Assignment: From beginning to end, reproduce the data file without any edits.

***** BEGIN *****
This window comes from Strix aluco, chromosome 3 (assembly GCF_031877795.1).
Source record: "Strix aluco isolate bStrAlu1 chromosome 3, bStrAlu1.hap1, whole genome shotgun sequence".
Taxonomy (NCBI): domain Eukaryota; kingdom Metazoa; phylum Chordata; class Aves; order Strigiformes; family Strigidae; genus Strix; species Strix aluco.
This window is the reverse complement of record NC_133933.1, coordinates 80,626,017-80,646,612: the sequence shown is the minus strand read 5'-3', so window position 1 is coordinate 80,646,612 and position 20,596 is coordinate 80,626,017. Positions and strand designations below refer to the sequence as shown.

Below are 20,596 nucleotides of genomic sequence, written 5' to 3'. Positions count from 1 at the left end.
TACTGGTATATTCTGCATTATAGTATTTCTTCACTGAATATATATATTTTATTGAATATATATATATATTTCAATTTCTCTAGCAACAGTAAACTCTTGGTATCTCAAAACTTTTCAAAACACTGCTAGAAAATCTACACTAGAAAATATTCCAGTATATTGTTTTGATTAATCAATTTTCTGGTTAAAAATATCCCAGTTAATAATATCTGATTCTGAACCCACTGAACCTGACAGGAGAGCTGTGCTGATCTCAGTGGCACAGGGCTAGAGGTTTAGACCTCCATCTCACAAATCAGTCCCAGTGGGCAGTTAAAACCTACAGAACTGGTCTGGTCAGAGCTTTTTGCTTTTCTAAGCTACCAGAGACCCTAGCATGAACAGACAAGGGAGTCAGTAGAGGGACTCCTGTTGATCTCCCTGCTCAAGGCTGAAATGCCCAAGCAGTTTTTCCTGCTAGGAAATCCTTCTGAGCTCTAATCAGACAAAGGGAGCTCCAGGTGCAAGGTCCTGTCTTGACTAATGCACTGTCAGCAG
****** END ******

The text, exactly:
This window comes from Strix aluco, chromosome 3 (assembly GCF_031877795.1).
Source record: "Strix aluco isolate bStrAlu1 chromosome 3, bStrAlu1.hap1, whole genome shotgun sequence".
Taxonomy (NCBI): domain Eukaryota; kingdom Metazoa; phylum Chordata; class Aves; order Strigiformes; family Strigidae; genus Strix; species Strix aluco.
This window is the reverse complement of record NC_133933.1, coordinates 80,626,017-80,646,612: the sequence shown is the minus strand read 5'-3', so window position 1 is coordinate 80,646,612 and position 20,596 is coordinate 80,626,017. Positions and strand designations below refer to the sequence as shown.

Below are 20,596 nucleotides of genomic sequence, written 5' to 3'. Positions count from 1 at the left end.
TACTGGTATATTCTGCATTATAGTATTTCTTCACTGAATATATATATTTTATTGAATATATATATATATTTCAATTTCTCTAGCAACAGTAAACTCTTGGTATCTCAAAACTTTTCAAAACACTGCTAGAAAATCTACACTAGAAAATATTCCAGTATATTGTTTTGATTAATCAATTTTCTGGTTAAAAATATCCCAGTTAATAATATCTGATTCTGAACCCACTGAACCTGACAGGAGAGCTGTGCTGATCTCAGTGGCACAGGGCTAGAGGTTTAGACCTCCATCTCACAAATCAGTCCCAGTGGGCAGTTAAAACCTACAGAACTGGTCTGGTCAGAGCTTTTTGCTTTTCTAAGCTACCAGAGACCCTAGCATGAACAGACAAGGGAGTCAGTAGAGGGACTCCTGTTGATCTCCCTGCTCAAGGCTGAAATGCCCAAGCAGTTTTTCCTGCTAGGAAATCCTTCTGAGCTCTAATCAGACAAAGGGAGCTCCAGGTGCAAGGTCCTGTCTTGACTAATGCACTGTCAGCAG